Animal Rights, Mammonism and the Golden Rule
Animals: Tradition - Philosophy


Dr. Michael W. Fox

[Ed. Note: believes that all people and animals were created with God-given rights to be free from harm and abuse, and to live their individual lives as God originally intended. God's gift of this physical world is also a right of enjoyment for all His creatures, and thus, it requires our care and protection for all future generations. This article by Dr. Fox expounds on that commitment to treating others as we ourselves want to be treated.]

Mammonism: Generally defined as devotion to the pursuit of wealth.

The ethical principle and moral code of treating others as we would have them treat us is the egalitarian Golden Rule which is at the heart of all compassion and justice-based religious and spiritual traditions.

The Golden Rule was seen as the guiding principle of social organization and community integrity. But as history informs, when it was not extended to embrace other species and other communities, human and non-human, and also the natural environment, the Golden Rule became corrupted, as by the mammonist dictum that those who have the gold rule: Civilizations foundered and became extinct. This has become the dominant ethos of the industrial world and the now failing global economy.

What Jesuit priest and philosopher-scientist Pierre Teilhard de Chardin termed ‘technoinvolution’ has catalyzed human evolution toward becoming either Homo technos, man the technocrat, or a more enlightened form of Homo sapiens, man the wise. The latter embraces the empathy and justice-based bioethics of extending the Golden Rule to include all sentient life forms and their natural environments and communities, and respects their biological, ecological/environmental values and intrinsic rights.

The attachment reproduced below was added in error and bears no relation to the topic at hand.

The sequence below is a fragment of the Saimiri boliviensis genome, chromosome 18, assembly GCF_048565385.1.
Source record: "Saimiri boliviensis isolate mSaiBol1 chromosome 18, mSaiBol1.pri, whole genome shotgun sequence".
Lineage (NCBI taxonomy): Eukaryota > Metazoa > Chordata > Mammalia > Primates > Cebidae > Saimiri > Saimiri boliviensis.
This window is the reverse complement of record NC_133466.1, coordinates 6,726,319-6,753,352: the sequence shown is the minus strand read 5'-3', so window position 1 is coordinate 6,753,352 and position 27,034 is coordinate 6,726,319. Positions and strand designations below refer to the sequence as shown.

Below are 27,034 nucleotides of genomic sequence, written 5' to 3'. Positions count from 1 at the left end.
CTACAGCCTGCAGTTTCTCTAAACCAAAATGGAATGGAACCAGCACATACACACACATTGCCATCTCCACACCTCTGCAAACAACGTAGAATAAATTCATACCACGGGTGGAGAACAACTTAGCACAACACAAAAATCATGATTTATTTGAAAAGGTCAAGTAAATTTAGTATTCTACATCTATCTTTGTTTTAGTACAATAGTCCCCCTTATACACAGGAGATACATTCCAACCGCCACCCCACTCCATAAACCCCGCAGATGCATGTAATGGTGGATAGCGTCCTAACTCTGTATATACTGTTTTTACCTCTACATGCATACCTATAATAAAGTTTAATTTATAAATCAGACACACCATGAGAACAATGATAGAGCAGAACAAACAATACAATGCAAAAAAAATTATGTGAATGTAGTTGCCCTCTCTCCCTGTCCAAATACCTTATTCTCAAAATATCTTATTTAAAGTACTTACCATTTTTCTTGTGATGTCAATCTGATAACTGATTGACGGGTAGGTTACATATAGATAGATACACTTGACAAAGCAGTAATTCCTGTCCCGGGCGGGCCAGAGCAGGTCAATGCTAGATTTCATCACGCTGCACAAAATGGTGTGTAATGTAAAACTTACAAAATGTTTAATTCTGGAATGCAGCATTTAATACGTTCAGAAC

In contrast, Homo technos embraces the amoral ‘objectivity’ of material sciences as truth, and sees productivity, efficiency and consumption in economic terms of profit margins and as the ultimate good. The genetic engineering and patenting of plants and animals illustrates a disturbing degree of hubris by the new industry of Homo technos, biotechnology. This goes beyond mere exploitation of all that is natural, to the re-creation in their own image of utility and profitability, and is driven more by investors, coupled with protection of “intellectual property rights,” than by any genuine motivation to improve the quality of life and beauty on this planet.